The mind, the lab, and the field: Three kinds of populations in scientific practice

Studies in History and Philosophy of Science Part C: Studies in History and Philosophy of Biological and Biomedical Sciences 52:12-21 (2015)
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Abstract

Scientists use models to understand the natural world, and it is important not to conflate model and nature. As an illustration, we distinguish three different kinds of populations in studies of ecology and evolution: theoretical, laboratory, and natural populations, exemplified by the work of R.A. Fisher, Thomas Park, and David Lack, respectively. Biologists are rightly concerned with all three types of populations. We examine the interplay between these different kinds of populations, and their pertinent models, in three examples: the notion of “effective” population size, the work of Thomas Park on /Tribolium/ populations, and model-based clustering algorithms such as /Structure/. Finally, we discuss ways to move safely between three distinct population types while avoiding confusing models and reality.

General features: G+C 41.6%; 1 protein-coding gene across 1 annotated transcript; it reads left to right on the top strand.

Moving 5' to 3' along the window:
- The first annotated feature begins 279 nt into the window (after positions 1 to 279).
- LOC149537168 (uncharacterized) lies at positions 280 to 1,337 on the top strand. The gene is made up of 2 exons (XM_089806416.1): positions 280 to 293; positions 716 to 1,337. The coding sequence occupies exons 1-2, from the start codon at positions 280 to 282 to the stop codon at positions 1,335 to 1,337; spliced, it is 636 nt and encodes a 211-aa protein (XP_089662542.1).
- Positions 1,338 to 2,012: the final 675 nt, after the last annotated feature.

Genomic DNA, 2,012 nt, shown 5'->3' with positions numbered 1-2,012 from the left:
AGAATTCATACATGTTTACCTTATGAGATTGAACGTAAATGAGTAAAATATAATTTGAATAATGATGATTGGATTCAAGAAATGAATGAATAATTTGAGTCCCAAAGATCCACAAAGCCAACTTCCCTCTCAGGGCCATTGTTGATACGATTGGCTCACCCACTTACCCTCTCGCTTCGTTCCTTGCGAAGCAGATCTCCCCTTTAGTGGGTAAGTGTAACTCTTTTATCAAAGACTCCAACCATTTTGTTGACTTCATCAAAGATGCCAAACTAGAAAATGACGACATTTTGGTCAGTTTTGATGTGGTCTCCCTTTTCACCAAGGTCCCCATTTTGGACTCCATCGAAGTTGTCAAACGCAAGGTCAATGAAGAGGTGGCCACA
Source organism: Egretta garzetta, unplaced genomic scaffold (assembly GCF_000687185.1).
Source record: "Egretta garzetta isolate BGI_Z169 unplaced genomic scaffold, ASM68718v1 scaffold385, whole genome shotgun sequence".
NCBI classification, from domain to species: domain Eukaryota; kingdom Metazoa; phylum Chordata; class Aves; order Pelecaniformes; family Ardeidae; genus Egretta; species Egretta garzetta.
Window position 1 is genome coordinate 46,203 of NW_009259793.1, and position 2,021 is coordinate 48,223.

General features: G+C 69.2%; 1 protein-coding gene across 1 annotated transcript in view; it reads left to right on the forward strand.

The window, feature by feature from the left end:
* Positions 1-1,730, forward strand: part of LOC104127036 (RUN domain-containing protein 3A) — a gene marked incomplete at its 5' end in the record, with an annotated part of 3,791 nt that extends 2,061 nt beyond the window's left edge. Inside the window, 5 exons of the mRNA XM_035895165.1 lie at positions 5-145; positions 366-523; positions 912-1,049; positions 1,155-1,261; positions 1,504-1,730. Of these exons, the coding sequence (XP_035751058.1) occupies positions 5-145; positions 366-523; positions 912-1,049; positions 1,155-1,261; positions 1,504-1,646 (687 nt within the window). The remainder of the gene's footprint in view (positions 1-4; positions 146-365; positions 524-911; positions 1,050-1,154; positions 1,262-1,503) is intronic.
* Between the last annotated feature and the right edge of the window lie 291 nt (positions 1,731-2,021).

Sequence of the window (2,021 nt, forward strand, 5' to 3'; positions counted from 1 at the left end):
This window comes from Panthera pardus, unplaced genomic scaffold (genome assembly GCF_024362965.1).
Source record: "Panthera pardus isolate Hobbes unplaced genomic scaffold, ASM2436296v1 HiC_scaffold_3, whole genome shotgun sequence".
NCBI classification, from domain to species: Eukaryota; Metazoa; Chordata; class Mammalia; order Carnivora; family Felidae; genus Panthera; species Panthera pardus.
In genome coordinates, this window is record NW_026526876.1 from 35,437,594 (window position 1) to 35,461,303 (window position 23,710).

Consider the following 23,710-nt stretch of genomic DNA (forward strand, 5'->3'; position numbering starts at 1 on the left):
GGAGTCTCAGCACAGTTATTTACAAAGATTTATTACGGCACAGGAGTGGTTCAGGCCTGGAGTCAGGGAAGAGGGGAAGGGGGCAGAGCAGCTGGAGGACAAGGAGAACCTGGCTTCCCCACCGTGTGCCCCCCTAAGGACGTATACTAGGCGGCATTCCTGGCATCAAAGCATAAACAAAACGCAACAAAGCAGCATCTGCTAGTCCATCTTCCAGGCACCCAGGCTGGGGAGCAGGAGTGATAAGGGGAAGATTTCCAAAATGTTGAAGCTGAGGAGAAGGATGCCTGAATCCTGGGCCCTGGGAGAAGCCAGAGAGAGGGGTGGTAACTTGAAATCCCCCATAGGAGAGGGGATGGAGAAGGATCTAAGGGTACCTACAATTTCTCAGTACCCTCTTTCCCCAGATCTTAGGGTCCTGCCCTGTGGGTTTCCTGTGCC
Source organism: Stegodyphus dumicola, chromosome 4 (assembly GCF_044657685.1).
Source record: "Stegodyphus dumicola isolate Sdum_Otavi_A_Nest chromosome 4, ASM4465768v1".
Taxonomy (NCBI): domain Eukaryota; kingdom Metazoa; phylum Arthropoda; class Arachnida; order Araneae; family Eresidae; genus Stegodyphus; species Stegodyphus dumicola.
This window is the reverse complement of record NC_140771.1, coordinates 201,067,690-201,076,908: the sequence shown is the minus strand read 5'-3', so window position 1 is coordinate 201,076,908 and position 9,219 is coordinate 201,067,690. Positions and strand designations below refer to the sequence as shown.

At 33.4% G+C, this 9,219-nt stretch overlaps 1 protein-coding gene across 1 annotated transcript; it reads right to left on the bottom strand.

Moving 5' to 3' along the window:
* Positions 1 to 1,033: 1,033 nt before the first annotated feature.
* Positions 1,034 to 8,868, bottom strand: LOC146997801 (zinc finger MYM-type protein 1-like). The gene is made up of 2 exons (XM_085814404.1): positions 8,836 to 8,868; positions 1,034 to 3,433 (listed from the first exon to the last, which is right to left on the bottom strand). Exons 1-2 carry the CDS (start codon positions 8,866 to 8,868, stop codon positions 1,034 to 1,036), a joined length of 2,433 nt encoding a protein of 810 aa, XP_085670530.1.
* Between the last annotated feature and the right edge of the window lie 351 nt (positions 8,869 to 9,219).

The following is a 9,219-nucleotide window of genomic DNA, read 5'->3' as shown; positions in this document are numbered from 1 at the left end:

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Rasmus Grønfeldt Winther
University of California, Santa Cruz

Citations of this work

Four Pillars of Statisticalism.Denis M. Walsh, André Ariew & Mohan Matthen - 2017 - Philosophy, Theory, and Practice in Biology 9 (1):1-18.
The Structure of Scientific Theories.Rasmus Grønfeldt Winther - 2015 - Stanford Encyclopedia of Philosophy.
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Scaffolding Natural Selection.Walter Veit - 2022 - Biological Theory 17 (2):163-180.
Racial realism II: Are folk races real?Quayshawn Spencer - 2018 - Philosophy Compass 13 (1):e12467.

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